In Henry IV Part I, Shakespeare presents a collection of traditional heroes. Hotspur’s laudable valor, King Henry’s militaristic reign, and Hal’s princely transformation echo the socially extolled values of the Elizabethean male. Molding themselves after societal standards, these flat characters contrast Sir John Falstaff’s round, spirited personality. Through Falstaff’s unorthodox behavior and flagrant disregard for cultural traditions, Shakespeare advocates one’s personal values above society’s.
Extolled as the "essence of Shakespeare’s dramatic art" (Bloom 299) and ridiculed as the symbol of self-indulgence and vice, the character of Sir John Falstaff, a loquacious knight, elicits a dichotomy within the Shakespearean critical community. This controversy originates in the rendition of Shakespeare’s intention in creating Sir John Falstaff. Literary critics such as John Dover Wilson and Edgar Stoll espouse that Shakespeare created Falstaff to serve as Hal’s "attendant spirit...typifying Vanity in every sense of the word" (Wilson 17). These anti-Falstaff carpers claim that the theme of Henry IV Part I, being a morality play, is the "growing-up of a madcap prince into the ideal king" (Wilson 22). If this were the case then Falstaff, "a besotted and disgusting old wretch" (Shaw qtd. in Goddard 71), represents an obstacle that Hal must overcome to tranform into a regal king. Asserting that Hal "associates Falstaff...with the devil" (Wilson 20), being the antithesis of heroism and virtue, Falstaff "symbolizes...the feasting and good cheer for which Eastcheap stood, and reflects...the shifts, subterfuges, and shady tricks that decayed gentleman and soldiers were put to if they wi...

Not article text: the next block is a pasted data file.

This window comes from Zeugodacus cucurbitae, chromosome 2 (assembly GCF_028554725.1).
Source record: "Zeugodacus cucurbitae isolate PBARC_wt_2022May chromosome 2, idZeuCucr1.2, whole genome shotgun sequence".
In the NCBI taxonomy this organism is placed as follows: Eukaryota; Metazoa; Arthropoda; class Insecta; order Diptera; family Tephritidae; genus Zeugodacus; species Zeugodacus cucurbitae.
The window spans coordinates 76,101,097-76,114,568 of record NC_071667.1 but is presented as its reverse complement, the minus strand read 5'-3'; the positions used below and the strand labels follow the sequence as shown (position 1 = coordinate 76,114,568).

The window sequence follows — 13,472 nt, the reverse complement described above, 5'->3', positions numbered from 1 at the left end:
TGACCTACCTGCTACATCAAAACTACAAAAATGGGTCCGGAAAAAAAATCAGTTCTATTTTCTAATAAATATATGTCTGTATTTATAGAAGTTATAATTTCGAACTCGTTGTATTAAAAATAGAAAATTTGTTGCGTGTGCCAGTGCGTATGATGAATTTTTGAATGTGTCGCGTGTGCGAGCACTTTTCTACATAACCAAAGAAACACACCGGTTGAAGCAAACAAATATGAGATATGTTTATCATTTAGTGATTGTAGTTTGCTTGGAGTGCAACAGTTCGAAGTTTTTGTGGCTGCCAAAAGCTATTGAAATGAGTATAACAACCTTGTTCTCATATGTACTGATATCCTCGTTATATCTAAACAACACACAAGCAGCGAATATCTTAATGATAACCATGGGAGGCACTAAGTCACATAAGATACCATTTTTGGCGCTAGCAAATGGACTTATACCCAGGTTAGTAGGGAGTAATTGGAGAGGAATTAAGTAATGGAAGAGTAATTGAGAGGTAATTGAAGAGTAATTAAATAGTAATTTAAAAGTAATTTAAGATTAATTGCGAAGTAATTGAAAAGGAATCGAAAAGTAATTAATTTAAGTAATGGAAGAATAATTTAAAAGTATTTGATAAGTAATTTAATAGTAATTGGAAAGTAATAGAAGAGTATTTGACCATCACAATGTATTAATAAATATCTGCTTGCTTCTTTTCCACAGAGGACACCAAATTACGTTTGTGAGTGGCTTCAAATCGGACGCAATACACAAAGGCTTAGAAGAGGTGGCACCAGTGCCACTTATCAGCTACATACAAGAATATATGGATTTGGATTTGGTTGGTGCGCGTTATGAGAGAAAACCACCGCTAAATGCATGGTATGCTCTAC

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...is rivals; Hal gives up any personal freedom he might have displayed in order to follow in his father’s footsteps. Falstaff survives, not only years, but through centuries as well. Lauded, ridiculed, and analyzed Falstaff surpasses death by continuously published literary criticism and interpretation. No other Shakespearean character is as studied, examined, or investigated. Fascinating to spectators, Falstaff is a "character that will follow [the audience] out of the theatre."
Hazlitt, William. Hazlitt's Works. 8 vols. Ed. W. Carew Hazlitt. London: George Bell, 1905.
Hazlitt, William. Hazlitt’s Criticism of Shakespeare: A Selection. Ed. R. S.White. New York: Edwin Mellen, 1996
Bloom, Harold. Shakespeare: The Invention of the Human. New York: Riverhead Books, 1998
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